“In modern, beautiful Green City, the capital of South West Asia, gender selection, war and disease have brought the ratio of men to women to alarmingly low levels. The government uses terror and technology to control its people, and women must take multiple husbands to have children as quickly as possible.
Yet there are women who resist, women who live in an underground collective and refuse to be part of the system. Secretly protected by the highest echelons of power, they emerge only at night, to provide to the rich and elite of Green City a type of commodity that nobody can buy: intimacy without sex. As it turns out, not even the most influential men can shield them from discovery and the dangers of ruthless punishment.
This dystopian novel from one of Pakistan’s most talented writers is a modern-day parable, The Handmaid’s Tale about women’s lives in repressive Muslim countries everywhere. It takes the patriarchal practices of female seclusion and veiling, gender selection, and control over women’s bodies, amplifies and distorts them in a truly terrifying way to imagine a world of post-religious authoritarianism.” (via Goodreads)
Dystopian fiction is a funhouse mirror held up to the present. It distorts our world just enough to exaggerate the differences, but not so much that it loses familiarity. In it we see how our society’s actions can contradict our values. There’s a reason the subgenre surges in popularity during periods of sociocultural turmoil. When done right, dystopian fiction reveals the chasm between who we say we are and who we really are by warning us of what we are about to become. When done poorly, it becomes a weak parable that neither pushes the conversation forward nor demands accountability. I want to tell you that Before She Sleeps by Bina Shah is well-crafted feminist dystopian science fiction. In many ways it is. But it fails for me in two key areas: queerness and authorial intent…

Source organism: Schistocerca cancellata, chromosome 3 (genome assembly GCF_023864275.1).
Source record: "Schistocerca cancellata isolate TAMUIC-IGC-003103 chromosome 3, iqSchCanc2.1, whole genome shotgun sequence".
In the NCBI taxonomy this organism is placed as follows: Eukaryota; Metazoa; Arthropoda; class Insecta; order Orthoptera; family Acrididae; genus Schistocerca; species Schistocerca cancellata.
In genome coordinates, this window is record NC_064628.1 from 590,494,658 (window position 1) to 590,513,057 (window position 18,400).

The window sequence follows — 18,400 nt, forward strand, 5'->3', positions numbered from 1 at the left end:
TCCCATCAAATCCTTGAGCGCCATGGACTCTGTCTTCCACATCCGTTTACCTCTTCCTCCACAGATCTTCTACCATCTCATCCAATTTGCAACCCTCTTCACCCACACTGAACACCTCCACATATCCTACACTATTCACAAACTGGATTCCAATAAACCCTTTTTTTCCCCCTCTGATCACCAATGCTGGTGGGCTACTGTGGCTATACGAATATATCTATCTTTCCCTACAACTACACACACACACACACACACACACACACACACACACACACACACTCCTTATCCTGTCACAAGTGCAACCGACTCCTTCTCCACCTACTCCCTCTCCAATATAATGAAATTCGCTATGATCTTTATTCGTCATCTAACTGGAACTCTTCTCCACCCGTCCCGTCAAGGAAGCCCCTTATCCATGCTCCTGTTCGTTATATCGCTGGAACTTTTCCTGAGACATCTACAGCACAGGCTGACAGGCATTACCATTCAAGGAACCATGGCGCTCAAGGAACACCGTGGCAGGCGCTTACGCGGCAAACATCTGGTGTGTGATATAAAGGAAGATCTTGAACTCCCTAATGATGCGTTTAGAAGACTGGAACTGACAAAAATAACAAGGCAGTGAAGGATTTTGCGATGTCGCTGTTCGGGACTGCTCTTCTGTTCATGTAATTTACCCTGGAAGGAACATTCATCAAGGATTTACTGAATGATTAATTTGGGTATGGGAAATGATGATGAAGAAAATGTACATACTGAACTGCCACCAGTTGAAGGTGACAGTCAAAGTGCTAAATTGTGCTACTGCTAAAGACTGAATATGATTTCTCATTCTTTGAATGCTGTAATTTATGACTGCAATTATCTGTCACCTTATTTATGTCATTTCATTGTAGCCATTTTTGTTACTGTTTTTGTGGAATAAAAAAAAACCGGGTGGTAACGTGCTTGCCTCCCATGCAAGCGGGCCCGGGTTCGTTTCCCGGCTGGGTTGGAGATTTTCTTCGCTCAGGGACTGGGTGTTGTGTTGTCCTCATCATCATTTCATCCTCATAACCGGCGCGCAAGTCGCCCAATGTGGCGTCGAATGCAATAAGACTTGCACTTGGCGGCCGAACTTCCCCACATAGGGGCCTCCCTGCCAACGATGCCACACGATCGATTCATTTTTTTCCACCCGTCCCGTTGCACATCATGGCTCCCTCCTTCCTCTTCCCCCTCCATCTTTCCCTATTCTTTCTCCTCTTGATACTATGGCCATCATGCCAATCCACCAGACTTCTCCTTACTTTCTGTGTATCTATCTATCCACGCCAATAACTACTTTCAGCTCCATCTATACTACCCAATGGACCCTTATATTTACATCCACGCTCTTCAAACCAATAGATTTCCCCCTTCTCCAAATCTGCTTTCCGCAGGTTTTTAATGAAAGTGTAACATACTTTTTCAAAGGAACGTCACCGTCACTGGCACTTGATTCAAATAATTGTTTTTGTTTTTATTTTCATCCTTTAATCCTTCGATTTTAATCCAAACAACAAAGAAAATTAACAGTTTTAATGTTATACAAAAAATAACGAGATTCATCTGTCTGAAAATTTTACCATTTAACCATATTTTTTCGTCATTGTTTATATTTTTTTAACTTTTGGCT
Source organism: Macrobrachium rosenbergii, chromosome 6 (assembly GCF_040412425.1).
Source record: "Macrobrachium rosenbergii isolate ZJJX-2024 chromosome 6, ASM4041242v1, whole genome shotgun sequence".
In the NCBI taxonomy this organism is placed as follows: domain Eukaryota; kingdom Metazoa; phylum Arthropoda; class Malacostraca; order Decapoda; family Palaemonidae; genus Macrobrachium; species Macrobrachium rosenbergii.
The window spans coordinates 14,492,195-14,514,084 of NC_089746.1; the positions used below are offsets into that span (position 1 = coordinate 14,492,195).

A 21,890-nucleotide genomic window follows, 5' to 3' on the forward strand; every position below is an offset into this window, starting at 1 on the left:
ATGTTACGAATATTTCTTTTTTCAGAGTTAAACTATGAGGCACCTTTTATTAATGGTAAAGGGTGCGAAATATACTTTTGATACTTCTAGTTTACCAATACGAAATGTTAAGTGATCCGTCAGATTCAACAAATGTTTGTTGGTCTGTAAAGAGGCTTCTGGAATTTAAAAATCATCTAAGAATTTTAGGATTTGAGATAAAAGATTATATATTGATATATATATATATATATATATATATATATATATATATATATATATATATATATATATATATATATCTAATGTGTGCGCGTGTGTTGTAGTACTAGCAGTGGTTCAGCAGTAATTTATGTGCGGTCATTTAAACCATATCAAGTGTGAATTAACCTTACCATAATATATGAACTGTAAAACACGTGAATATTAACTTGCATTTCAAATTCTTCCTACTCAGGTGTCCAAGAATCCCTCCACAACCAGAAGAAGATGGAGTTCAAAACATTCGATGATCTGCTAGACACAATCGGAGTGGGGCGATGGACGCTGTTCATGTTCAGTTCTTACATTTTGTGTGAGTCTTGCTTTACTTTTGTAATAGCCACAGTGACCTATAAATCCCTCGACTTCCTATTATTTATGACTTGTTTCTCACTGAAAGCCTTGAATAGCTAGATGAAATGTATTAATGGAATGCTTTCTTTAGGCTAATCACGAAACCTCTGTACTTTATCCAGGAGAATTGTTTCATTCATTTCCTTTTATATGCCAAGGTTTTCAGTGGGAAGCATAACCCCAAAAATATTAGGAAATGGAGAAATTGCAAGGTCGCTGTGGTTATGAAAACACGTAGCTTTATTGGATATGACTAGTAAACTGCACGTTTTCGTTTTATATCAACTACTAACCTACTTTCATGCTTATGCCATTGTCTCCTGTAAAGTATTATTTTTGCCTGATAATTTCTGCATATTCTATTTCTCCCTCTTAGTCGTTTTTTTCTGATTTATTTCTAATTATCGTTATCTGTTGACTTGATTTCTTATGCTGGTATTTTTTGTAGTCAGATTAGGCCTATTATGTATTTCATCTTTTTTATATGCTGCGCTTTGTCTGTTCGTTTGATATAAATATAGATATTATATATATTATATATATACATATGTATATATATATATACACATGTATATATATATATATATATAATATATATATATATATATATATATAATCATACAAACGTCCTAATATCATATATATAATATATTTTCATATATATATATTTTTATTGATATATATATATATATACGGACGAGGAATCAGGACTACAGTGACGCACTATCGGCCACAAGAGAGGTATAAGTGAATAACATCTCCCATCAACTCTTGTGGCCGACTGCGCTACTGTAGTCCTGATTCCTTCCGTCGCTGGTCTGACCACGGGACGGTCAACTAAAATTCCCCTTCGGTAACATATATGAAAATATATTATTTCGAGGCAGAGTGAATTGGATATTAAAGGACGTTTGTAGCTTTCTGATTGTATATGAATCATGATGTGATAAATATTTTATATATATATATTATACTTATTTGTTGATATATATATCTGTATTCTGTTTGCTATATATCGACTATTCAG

To read the rest of my review, head over to Tor.com.
I make it a rule to always leave the Client’s house in the darkest part of the morning, the half hour before dawn, when the night’s at its thickest and the Agency officers are at their slowest. This is the time of day I fear the most, out of all the hours in the day that pass me by like flies crawling in front of my face. The Client, a man whom I only know as Joseph – none of us use last names in this business – nods impatiently at all the rules as I set them down; he’s done this many times before, and not always with me. To my relief, he behaves himself, wrapping his arms around me and contentedly sighing every few moments, not attempting anything more intrusive than those chaste embraces.
Do the world a favor and buy this book from your local indie bookstore or borrow it from your public library.